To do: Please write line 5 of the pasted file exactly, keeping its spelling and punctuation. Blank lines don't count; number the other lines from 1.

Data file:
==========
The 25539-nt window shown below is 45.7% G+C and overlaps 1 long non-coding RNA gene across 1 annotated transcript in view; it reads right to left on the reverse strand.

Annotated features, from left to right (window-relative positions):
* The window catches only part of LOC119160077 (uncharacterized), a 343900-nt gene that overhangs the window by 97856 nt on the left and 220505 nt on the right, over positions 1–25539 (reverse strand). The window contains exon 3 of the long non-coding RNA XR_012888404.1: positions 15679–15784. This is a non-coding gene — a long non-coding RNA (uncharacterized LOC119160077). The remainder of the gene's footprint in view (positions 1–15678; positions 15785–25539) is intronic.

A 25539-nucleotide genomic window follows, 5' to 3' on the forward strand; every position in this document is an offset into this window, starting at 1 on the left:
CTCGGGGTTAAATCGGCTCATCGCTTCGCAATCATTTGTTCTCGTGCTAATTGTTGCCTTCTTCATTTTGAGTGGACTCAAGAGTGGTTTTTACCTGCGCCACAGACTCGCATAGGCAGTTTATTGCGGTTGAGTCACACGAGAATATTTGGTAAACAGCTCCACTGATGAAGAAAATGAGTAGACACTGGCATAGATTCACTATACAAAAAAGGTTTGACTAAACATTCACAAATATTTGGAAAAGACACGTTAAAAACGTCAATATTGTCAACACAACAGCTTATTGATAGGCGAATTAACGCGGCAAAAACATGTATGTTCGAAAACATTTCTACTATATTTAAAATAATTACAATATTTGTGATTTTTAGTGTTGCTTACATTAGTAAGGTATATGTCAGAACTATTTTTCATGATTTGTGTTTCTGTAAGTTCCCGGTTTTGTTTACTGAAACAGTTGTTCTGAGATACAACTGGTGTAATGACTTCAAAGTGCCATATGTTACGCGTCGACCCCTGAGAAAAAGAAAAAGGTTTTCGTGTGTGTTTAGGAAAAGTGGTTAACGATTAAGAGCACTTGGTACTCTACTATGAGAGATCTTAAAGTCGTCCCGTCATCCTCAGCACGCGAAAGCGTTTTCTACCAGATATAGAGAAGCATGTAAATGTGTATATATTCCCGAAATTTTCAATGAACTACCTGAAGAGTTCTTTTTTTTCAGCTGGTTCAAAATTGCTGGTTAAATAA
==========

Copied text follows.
CTCGGGGTTAAATCGGCTCATCGCTTCGCAATCATTTGTTCTCGTGCTAATTGTTGCCTTCTTCATTTTGAGTGGACTCAAGAGTGGTTTTTACCTGCGCCACAGACTCGCATAGGCAGTTTATTGCGGTTGAGTCACACGAGAATATTTGGTAAACAGCTCCACTGATGAAGAAAATGAGTAGACACTGGCATAGATTCACTATACAAAAAAGGTTTGACTAAACATTCACAAATATTTGGAAAAGACACGTTAAAAACGTCAATATTGTCAACACAACAGCTTATTGATAGGCGAATTAACGCGGCAAAAACATGTATGTTCGAAAACATTTCTACTATATTTAAAATAATTACAATATTTGTGATTTTTAGTGTTGCTTACATTAGTAAGGTATATGTCAGAACTATTTTTCATGATTTGTGTTTCTGTAAGTTCCCGGTTTTGTTTACTGAAACAGTTGTTCTGAGATACAACTGGTGTAATGACTTCAAAGTGCCATATGTTACGCGTCGACCCCTGAGAAAAAGAAAAAGGTTTTCGTGTGTGTTTAGGAAAAGTGGTTAACGATTAAGAGCACTTGGTACTCTACTATGAGAGATCTTAAAGTCGTCCCGTCATCCTCAGCACGCGAAAGCGTTTTCTACCAGATATAGAGAAGCATGTAAATGTGTATATATTCCCGAAATTTTCAATGAACTACCTGAAGAGTTCTTTTTTTTCAGCTGGTTCAAAATTGCTGGTTAAATAA